“Nigerian Wood Beatles never understood Gotta have wood that’s good, yeah For Nigerian Wood”

I wonder what he thinks the Beatles never understood. Other than the sly pun on wood-boring beetles, perhaps the fact that “Norwegian Wood” was itself built on an Irish fiddle melody even has something to do with it, as an example of the way popular music appeals to racializations we might not even register as such, melodies and instrumental arrangements that we feel as having particular racial or national connotations, but which we then studiously unspeak. I’m thinking of the way “Norwegian Wood” feels Irish without having to admit that it is, or the way a particular melody can sound “oriental” or “tribal” or “hillbilly” without having to explicitly admit that that’s what it’s doing. There’s nothing wrong with that, of course; popular music is all about stealing from and then forgetting your sources, even if copyright lawyers might remember to forget that as well. And there’s no reason, necessarily, why Lennon had to acknowledge the implicit Irishness of that kind of melody, no reason why he had to make the song about that. I like the fact that it’s a song about failing to get laid and then burning down the house of the “bird” in question, and I’m not asking it to be a different song than that.

“Oak is amazing, Teak is unique Nigerian Timber is what you need Oak is amazing, Teak is unique Nigerian Timber is what you need”

But while the Beatles were nowhere near as crass as, say, Led Zeppelin in stealing from Black American musicians – nor anything like as derivative of their source texts anyway – there is still a kind of amnesia about those sources that runs through their music, and through rock n’ roll in general, and maybe this is what makes Jones’ lyrics what they are. It’s sort of emblematic that the very word went from being a slang term for sex affiliated with “race” music to being a de-sexualized and de-racialized formal category, pretty much by virtue of leaving the hands of the black musians who coined it and becoming the provenance of white “Rockers.” Plus, did the Beatles ever really write about sex? They wrote about it all the time, in a way, but rarely admitted it; “She was just seventeen, and you know what I mean,” for example, is an exemplary early lyric, but that sort of coy unspoken reference is far more typical than anything as straightforward as Nigerian Wood. Most of the time it wasn’t sex, but “love,” and when it wasn’t that airy reference to the unspeakable, it was speaking as unspeakable, sex as obscenity (as when they chant “tit-tit-tit” in “Girl” or use obscure Liverpudlian slang like “for a fish and finger pie” in “Penny Lane”).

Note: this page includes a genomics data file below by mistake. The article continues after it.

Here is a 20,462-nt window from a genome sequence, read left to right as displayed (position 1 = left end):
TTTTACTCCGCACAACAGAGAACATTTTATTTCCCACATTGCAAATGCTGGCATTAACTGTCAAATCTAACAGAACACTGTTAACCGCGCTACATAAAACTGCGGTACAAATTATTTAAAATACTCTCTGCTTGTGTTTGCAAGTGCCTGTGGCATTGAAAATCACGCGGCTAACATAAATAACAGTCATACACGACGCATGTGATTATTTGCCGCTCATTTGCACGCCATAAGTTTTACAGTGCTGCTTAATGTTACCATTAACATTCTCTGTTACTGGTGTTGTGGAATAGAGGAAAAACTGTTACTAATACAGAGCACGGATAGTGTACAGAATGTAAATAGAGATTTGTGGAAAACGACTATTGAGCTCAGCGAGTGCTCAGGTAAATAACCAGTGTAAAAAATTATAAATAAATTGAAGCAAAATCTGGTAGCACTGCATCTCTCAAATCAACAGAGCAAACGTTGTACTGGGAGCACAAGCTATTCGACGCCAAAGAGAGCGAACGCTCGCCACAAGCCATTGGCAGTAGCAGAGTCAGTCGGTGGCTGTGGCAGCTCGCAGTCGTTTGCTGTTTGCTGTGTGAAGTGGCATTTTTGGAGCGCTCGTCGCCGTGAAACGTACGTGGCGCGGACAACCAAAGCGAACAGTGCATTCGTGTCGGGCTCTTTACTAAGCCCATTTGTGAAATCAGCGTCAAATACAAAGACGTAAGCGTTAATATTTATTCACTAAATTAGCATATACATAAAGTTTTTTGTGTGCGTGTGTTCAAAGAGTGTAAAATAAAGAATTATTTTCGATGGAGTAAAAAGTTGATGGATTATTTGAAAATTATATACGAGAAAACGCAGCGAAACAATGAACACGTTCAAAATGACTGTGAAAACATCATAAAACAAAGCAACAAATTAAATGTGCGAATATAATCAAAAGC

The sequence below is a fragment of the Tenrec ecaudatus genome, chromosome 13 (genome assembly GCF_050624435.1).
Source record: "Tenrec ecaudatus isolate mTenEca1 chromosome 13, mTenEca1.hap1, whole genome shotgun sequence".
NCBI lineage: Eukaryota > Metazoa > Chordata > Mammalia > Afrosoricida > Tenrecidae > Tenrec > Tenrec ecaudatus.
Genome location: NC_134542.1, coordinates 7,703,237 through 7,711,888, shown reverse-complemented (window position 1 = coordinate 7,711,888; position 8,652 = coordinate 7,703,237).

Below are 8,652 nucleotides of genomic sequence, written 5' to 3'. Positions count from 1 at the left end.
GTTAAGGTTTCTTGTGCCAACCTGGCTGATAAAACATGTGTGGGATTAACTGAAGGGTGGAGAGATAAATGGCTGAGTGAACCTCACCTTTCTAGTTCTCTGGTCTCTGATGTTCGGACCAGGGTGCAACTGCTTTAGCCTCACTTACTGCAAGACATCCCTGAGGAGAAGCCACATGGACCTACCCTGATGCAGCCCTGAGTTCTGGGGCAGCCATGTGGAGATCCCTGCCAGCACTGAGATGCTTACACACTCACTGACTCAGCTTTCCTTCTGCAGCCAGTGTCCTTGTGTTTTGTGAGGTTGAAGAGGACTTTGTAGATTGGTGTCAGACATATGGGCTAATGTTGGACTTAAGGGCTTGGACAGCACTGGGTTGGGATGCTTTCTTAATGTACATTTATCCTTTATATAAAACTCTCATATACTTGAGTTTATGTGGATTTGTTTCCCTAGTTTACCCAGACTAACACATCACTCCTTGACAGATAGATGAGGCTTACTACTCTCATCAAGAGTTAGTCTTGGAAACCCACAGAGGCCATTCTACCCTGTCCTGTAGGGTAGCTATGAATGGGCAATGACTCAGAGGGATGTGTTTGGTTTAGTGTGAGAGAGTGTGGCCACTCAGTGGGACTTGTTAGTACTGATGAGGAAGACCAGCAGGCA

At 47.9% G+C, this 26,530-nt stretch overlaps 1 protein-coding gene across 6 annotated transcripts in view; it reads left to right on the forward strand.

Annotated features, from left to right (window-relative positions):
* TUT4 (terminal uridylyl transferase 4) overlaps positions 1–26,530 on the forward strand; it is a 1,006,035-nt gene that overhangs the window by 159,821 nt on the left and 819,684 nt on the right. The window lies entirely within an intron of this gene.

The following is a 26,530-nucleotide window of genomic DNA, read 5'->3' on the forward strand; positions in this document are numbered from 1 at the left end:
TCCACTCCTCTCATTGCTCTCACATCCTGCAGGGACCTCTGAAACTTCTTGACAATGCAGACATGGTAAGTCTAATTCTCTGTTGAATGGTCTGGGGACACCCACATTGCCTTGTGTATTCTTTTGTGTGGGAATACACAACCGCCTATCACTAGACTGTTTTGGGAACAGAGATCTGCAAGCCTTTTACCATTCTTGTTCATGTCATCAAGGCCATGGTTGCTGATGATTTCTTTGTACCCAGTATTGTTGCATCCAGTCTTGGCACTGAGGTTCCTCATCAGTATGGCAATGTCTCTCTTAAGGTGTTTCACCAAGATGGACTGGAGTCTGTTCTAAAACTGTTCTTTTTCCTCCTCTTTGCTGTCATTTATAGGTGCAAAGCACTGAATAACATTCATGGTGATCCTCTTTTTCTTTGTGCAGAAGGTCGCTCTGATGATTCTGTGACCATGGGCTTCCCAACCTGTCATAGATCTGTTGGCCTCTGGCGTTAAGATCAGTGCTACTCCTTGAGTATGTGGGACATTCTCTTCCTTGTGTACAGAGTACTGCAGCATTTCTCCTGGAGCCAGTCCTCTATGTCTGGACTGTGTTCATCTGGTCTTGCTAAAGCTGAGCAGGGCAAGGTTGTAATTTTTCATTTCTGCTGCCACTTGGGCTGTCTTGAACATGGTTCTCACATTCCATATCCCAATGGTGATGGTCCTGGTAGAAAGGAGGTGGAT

“I once had a girl, or should I say, she once had me She showed me her room, isn’t it good, Norwegian Wood”

It would be easy, too, to be flip and note how intensely “white” a song is that that transfers desire for sex into a zest for interior decorating. And once you start down this path, it’s hard to stop: go ahead, John Lennon, sleep in the bath, try to scrape the sex off that song. But it’s also hard not to notice, as you do it, that the singer’s inability to act on his desires – sublating them into violence – nicely rhymes with the ostentatious over-euphemism of the lyrics themselves. And maybe that’s Lennon’s point. Norwegian “Wood” indeed…